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Deutsche Bank compensates Spanish brewers for foreign exchange scandal

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Deutsche Bank paid more than 10 million euros to Europe’s largest wine exporter to resolve disputes arising from the suspected improper sale of foreign exchange derivatives as the bank is about to close the transaction Internal probe This has resulted in the departure of two senior managers.

People familiar with the matter told the Financial Times that at the end of last year, Deutsche Bank sent a high-level delegation from Frankfurt to Madrid to negotiate a settlement agreement that compensated J García-Carrión for accumulated cash losses caused by strange tools during the six-year period.

As part of a previously unreported transaction, the bank also apologized for the actions of its traders and sales staff. The settlement decision may put pressure on peers Goldman Sachs and BNP Paribas, which face similar accusations from JGC.

Deutsche Bank declined to comment. JGC declined to comment.

The decision was made during an internal investigation of a German lender named Project Teal. The investigation was launched after customers complained that they had sold complex derivatives that they did not understand, which may violate EU rules designed to protect companies from risky loans.

Financial Times Report This month, the departure of Louise Kitch, head of Deutsche Bank’s asset liquidation department, and Jonathan Tinker, co-head of global foreign exchange, were related to the scandal. The two traders responsible for the problematic activity have left the bank.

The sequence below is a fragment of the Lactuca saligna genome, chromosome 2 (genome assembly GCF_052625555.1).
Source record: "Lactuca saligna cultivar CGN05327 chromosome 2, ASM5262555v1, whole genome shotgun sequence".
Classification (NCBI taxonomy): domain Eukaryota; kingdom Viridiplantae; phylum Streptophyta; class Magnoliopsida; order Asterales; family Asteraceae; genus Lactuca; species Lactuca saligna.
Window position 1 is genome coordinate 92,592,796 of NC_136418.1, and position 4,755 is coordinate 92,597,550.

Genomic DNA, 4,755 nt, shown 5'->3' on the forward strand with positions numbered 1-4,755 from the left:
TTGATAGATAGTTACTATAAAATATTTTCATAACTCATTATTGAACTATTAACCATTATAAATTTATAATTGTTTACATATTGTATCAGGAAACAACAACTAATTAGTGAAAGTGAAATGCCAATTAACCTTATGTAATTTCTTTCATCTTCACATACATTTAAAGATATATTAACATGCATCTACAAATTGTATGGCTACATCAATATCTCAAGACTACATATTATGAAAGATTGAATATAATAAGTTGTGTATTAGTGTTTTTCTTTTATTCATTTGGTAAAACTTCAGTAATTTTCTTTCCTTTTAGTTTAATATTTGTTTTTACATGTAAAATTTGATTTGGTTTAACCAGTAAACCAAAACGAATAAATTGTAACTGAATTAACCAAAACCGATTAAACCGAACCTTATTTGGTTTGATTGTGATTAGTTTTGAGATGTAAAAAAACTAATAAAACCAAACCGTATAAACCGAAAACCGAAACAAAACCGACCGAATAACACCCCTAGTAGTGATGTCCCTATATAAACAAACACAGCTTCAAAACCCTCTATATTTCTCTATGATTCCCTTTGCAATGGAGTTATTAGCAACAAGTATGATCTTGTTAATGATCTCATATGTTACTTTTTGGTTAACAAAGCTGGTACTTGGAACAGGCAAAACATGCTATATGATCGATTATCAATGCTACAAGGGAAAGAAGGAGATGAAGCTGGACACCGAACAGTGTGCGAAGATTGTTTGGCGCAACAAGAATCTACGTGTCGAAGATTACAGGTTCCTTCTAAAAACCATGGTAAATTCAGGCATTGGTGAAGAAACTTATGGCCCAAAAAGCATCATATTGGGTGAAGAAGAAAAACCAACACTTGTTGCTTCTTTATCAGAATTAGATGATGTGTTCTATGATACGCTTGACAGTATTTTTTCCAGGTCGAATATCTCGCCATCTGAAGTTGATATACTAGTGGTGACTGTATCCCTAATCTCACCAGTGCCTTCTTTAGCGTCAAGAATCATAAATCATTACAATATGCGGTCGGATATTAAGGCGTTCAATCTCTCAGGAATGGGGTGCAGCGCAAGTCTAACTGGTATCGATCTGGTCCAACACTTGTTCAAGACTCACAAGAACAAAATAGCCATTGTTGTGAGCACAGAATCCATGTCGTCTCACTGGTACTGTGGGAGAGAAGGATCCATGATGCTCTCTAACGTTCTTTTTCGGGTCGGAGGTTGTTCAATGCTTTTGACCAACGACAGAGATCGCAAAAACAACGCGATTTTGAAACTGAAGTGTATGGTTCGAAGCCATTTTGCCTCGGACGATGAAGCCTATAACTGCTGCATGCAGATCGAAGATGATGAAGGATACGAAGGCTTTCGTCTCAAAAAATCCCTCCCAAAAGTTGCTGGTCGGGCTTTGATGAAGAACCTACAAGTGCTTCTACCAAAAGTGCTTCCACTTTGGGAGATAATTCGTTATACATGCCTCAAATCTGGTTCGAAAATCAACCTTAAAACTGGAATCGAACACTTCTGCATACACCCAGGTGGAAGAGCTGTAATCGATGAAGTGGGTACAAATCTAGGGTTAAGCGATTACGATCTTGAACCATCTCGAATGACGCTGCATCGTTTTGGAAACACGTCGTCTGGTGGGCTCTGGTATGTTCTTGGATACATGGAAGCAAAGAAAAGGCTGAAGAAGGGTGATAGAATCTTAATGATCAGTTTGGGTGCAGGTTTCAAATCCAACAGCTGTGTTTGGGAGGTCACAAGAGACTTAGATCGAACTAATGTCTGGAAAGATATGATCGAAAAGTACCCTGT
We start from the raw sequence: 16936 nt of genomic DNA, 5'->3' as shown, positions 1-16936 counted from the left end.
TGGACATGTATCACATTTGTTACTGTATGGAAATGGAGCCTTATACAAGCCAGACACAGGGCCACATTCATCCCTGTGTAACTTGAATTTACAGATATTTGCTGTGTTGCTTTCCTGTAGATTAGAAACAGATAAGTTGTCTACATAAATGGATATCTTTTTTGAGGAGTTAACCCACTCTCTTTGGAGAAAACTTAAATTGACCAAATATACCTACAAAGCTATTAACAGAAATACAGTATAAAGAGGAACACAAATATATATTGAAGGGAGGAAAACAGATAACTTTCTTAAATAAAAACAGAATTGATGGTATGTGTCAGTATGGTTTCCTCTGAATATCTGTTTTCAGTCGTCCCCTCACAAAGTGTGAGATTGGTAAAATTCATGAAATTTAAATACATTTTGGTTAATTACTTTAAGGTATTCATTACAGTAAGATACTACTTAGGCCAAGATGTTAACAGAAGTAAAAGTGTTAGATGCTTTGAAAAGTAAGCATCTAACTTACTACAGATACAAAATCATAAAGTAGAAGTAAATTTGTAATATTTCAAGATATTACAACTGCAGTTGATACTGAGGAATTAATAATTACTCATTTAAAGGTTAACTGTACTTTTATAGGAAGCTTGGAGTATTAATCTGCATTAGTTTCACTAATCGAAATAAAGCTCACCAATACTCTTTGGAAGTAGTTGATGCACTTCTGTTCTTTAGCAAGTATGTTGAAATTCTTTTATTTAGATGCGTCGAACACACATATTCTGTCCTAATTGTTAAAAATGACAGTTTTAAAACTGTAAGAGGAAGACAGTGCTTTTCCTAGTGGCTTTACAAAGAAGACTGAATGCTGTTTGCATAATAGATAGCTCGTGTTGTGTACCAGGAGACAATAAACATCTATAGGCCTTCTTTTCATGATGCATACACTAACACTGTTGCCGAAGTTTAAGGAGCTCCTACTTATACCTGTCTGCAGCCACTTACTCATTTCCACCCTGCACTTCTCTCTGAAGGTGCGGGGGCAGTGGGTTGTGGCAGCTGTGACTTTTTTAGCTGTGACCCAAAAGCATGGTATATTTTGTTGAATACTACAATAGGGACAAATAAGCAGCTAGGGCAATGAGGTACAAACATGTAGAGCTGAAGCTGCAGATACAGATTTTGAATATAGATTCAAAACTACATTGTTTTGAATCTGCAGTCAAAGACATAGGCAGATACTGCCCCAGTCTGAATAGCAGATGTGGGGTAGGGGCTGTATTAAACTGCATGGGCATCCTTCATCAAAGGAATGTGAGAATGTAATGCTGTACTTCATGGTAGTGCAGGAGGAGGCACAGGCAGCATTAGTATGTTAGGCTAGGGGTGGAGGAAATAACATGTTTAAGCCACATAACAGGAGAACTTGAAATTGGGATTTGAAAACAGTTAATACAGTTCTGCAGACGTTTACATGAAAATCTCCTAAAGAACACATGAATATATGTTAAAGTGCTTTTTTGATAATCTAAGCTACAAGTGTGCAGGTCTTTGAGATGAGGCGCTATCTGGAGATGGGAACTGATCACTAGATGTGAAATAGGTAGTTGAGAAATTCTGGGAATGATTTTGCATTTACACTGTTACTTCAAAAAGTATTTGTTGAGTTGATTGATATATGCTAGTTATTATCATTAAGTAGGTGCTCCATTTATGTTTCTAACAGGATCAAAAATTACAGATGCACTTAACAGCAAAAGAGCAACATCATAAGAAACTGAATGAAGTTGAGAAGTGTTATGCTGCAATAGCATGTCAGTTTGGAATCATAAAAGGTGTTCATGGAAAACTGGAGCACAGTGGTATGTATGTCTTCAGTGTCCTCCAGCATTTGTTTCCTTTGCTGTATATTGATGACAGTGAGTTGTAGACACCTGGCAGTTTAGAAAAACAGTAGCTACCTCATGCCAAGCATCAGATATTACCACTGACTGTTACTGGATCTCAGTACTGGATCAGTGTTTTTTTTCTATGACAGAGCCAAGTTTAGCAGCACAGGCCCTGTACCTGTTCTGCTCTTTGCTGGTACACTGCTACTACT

According to people familiar with the matter, the German bank has privately resolved several other complaints and avoided going to court. When the Financial Times first reported in January that Deutsche Bank was investigating these allegations, the bank stated that potential misconduct affected a “limited number of customers.”

The spiral of losses in some foreign exchange swaps — which Deutsche Bank salespersons believe is a cheaper way of hedging currency risks than traditional exchange rate insurance — has pushed some customers into serious financial problems.

JGC also has Allegedly BNP Paribas improperly conducted currency transactions worth billions of euros, resulting in losses of tens of millions of dollars.

The Financial Times revealed this month that an internal investigation by JGC found that BNP Paribas had conducted more than 8,400 foreign exchange transactions with the company within five years, resulting in a cash loss of 75 million euros.

This 130-year-old Jumilla wine producer-famous for its boxed wine and juice brands, Don Simon -After the Bank of France refused to provide compensation for losses, it is considering legal action. BNP Paribas stated that it complied with all regulatory obligations.

In addition, JGC is suing Goldman Sachs in the High Court of London, demanding a partial refund of US$6.2 million in losses related to exotic currency derivatives. Goldman Sachs insists that for multinational companies with hedging needs, these products are not overly complicated and the risks are clear.

The Spanish company stated that many of its loss-making transactions were improper transactions with a former senior manager. It has filed a lawsuit in Madrid, accusing the person of secretly conducting transactions and covering up internally by forging documents and misleading auditors.

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